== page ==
by Dario Thuburn
VENICE, Italy, Sept 3, 2012 (AFP) – For all the glamorous seaside partying at the Venice film festival, there is a distinct air of austerity at this year’s edition for an industry that is questioning its economic future.
The festival line-up has been slimmed and the star wattage toned down while even some of the movie plotlines reflect various forms of fallout from the financial crisis — from family and relationships to faith and spiritual values.
“The main recurring theme is the crisis. The economic crisis, which is having devastating social effects, but also the crisis of values,” said Alberto Barbera, director of what is the world’s oldest international film festival.
“I wanted to give a voice to those who do not have one,” said Ivano De Matteo, the Italian director of “Gli Equilibristi” (“The Tightrope Walkers”) about a man whose perfect life falls apart when his wife leaves him.
“My film is about the economic balancing act,” he said, adding that it was about “people who are too rich to be helped and too poor to live.”
“It’s not just a problem of one or two people, it’s a disease. There is a middle class that is becoming impoverished” in Italy, he added.
In South Korean director’s Kim Ki-duk’s “Pieta” a loan shark lives a ruthless life until a woman claiming to be his mother comes into his life.
“People today are obsessed with a fantasy that money can solve anything,” said Kim, who has become famous for films with strong messages.
“We realise that we are accomplices to everything that occurs in our period. Money will ask sad questions until the people of this era die,” he said.
In Daniele Cipri’s “E’ stato il figlio” (“The Son Did It”) the crisis in Italian society is explored through the Ciraulo family living in Palermo.
The father supports his family by selling scrap iron from disused ships until one day his daughter is killed by a stray bullet.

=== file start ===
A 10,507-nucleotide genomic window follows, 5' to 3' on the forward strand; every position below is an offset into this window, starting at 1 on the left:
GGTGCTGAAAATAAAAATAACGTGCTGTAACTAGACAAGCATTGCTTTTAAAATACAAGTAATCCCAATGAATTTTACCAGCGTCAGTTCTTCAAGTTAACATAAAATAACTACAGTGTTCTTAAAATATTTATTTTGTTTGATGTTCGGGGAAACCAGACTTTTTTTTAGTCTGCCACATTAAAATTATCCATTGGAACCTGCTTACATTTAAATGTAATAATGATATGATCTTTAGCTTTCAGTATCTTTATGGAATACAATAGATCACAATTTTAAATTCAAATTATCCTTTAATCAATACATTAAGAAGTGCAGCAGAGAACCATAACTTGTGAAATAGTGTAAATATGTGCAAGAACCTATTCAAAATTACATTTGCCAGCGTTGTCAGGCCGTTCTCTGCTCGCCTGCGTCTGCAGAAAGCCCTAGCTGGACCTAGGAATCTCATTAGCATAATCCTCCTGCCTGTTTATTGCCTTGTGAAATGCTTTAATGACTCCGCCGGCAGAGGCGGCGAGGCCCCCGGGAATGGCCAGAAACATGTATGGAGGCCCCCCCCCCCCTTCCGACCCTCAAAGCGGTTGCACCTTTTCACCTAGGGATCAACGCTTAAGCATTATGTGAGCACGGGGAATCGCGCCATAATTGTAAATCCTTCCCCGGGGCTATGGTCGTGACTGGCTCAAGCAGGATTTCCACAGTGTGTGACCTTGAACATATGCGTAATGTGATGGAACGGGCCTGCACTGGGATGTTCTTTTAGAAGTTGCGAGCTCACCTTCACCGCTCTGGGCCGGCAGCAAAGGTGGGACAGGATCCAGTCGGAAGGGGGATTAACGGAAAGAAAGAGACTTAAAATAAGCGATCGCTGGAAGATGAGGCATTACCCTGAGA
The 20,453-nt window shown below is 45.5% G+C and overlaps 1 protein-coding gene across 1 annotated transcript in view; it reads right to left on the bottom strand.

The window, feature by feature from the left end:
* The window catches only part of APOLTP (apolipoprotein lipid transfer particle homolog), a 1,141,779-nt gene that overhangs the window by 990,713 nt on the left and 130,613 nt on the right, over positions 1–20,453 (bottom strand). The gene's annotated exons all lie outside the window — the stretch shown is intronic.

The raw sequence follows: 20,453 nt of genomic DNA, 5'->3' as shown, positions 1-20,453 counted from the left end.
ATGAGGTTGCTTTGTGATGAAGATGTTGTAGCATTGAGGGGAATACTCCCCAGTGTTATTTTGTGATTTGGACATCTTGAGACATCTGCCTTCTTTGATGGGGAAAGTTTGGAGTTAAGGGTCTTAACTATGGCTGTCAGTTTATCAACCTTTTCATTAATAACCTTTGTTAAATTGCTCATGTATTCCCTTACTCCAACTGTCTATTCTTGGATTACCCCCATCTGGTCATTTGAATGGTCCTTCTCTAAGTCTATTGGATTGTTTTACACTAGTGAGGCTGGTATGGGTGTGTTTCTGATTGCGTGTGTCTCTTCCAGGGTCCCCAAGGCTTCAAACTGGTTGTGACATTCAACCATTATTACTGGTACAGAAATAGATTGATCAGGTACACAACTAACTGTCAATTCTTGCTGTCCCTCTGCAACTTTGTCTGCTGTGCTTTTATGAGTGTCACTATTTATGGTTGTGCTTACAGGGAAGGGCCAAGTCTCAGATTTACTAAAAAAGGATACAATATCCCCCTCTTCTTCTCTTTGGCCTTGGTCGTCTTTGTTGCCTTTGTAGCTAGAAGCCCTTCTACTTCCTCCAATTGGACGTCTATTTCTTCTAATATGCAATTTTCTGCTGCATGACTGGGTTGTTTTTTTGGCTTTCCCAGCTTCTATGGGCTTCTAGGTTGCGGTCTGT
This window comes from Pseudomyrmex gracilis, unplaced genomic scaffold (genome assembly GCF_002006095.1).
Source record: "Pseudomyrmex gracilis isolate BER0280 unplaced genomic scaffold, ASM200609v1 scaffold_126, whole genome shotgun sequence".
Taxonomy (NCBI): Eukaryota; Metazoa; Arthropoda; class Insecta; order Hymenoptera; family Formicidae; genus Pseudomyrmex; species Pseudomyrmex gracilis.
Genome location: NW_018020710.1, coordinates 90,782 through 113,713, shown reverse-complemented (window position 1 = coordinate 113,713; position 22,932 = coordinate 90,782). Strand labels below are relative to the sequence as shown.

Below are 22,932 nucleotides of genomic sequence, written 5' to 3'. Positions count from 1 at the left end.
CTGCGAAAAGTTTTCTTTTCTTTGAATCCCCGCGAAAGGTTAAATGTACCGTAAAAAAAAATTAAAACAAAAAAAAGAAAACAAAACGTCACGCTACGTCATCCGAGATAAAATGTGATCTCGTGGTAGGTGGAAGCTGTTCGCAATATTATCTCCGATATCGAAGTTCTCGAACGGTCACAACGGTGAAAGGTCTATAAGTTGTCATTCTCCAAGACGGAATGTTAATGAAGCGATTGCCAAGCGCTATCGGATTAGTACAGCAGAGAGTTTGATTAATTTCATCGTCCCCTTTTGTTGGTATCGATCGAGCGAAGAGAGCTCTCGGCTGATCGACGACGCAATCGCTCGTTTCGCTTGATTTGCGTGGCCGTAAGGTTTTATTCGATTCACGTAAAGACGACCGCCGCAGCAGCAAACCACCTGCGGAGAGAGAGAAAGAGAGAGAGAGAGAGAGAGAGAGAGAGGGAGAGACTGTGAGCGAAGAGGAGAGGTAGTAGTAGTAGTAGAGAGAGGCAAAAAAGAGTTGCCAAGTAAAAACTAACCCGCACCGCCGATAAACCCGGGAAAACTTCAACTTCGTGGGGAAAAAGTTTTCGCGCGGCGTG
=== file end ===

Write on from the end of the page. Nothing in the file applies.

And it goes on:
The family, which gets itself into dire financial straits, eventually gets compensation for mafia victims and ends up buying a Mercedes.
“The symbol of the Mercedes has a tragic, grotesque tone which fits with the times in which we live,” said Toni Servillo, who plays the father.
“The behaviour is dictated by an alienating consumerism… It tells us about something interesting from a social point of view but through cinema,” he said.
The festival itself is feeling the pinch this year and hoteliers on the Lido have been complaining they are not booked out as in previous years when rooms would be reserved months in advance by cinema crowds from around the world.
Industry professionals attending Venice said the effects of Internet piracy and the contraction of advertising revenues have slashed budgets for filmmaking, with independent directors particularly hard hit.
“The market is tough,” said Nawid Sarem, project coordinator for Eye on Films, a France-based global network of film festivals and producers.
Perhaps making a virtue of a necessity given the constraints on funds, the industry is increasingly opening up to and promoting “micro-budget” films.
Venice organisers said they were setting up a Cinema College to encourage up-and-coming low budget directors and this year’s fest also hosted a competition for shorts submitted via YouTube entitled “Your Film Festival.”
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